Turmeric is both one of the most extensively used spices in the world and one of its most favoured medicines. Much modern research effort has focused on its yellow pigment known as curcumin. However this is extremely poorly absorbed and is barely available to the body’s tissues. It is more likely that the main impact of turmeric and curcumin is via their direct effects within the digestive system. This accords very well with the core theme in traditional India, that turmeric ignites ‘digestive fire’.
Dip your finger in freshly opened pack of turmeric powder and lick it off. Even a small quantity packs a big punch! The first impression is of a very powerful aromatic spice, quickly turning into a taste like black pepper. Then there is a significant bitterness, followed by a second wave of heat and finally a lingering aromatic warm aftertaste.
All around the world the actions of traditional medicines were understood by their immediate sensory impacts. Click on each of turmeric’s key qualities below to learn more:
It is a true education in the power of turmeric to taste it on its own, not integrated into a complex spicy meal. This is clearly a medicine for the gut, that also warms up the rest of our being.
Consider adding turmeric to your daily routine for any long-term inflammatory condition, including with joint pain and skin problems. This is not an unusual measure: the average turmeric consumption in India is several grams per day.
The focus in the traditional reputation of turmeric is on the digestive system. This is key to its benefits on inflammatory problems. The gut turns out time and again to be where chronic inflammations originate and provides many important mechanisms to reduce them. Turmeric is particularly worth trying if there is inflammation within the gut; inflammatory bowel disease like ulcerative colitis and Crohn’s may often benefit from regular supplementation with turmeric and there seem to be very few such cases where this has exacerbated the conditions.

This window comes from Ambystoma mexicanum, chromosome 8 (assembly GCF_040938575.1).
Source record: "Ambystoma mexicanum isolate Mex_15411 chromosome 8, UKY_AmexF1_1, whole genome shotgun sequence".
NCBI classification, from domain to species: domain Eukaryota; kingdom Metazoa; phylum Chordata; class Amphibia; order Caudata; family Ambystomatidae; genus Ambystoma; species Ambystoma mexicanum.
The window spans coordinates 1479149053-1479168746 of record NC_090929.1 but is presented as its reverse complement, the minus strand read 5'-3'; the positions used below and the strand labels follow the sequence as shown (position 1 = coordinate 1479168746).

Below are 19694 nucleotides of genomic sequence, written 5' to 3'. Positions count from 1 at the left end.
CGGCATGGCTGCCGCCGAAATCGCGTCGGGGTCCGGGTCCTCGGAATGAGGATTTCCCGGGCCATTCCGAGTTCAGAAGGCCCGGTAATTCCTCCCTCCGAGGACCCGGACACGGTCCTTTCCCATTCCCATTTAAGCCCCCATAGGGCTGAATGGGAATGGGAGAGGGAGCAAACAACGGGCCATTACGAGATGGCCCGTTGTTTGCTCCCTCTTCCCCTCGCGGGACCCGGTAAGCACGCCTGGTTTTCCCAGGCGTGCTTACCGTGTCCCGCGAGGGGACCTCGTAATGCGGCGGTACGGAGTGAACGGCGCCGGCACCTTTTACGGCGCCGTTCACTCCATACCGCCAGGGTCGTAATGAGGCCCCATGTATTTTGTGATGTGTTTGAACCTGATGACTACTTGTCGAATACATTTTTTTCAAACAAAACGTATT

Turmeric has wider benefits on gut health and as a prebiotic could be an important element in a programme to build a healthy gut microbiome, perhaps after antibiotic therapy or after any depleting illness. It is certainly worth trying for irritable bowel (IBS) symptoms and various forms of indigestion.
It also has a persistent reputation in helping jaundice and what we now refer to as hepatitis. It can also be considered with gallbladder problems or bile stones without risk of exacerbating this condition.
Turmeric is a warming, ‘drying’ spice in the same category as ginger (to which it is related), black pepper and chillies. So look to turmeric particularly if symptoms are worse in cold and damp, which is often the case with arthritic problems.
Women will often find turmeric useful to relieve a variety of menstrual problems, including where there is evidence of pelvic inflammation (tenderness in the region especially mid-month, vaginal discharge, bloating) and where symptoms are relieved by a hot water bottle.
A key concept in Ayurvedic health is that of supporting agni (fire) in the digestion, as a metaphor for all digestive and metabolic processes at the core of health. It relates to the Ayurvedic term ãma: the idea that toxins building particularly in the digestive functions can fuel problems elsewhere in the body.
Turmeric is known as ‘deepana’ – enkindling the digestive fire, and ‘pachana’ helping digestion. This may be the most powerful image for understanding the benefits of turmeric.
The characteristically orange robes of Buddhists were traditionally dyed using turmeric.
Turmeric is very safe and used everyday by vast number of people in Asia and elsewhere.
Traditional Ayurvedic characteristics are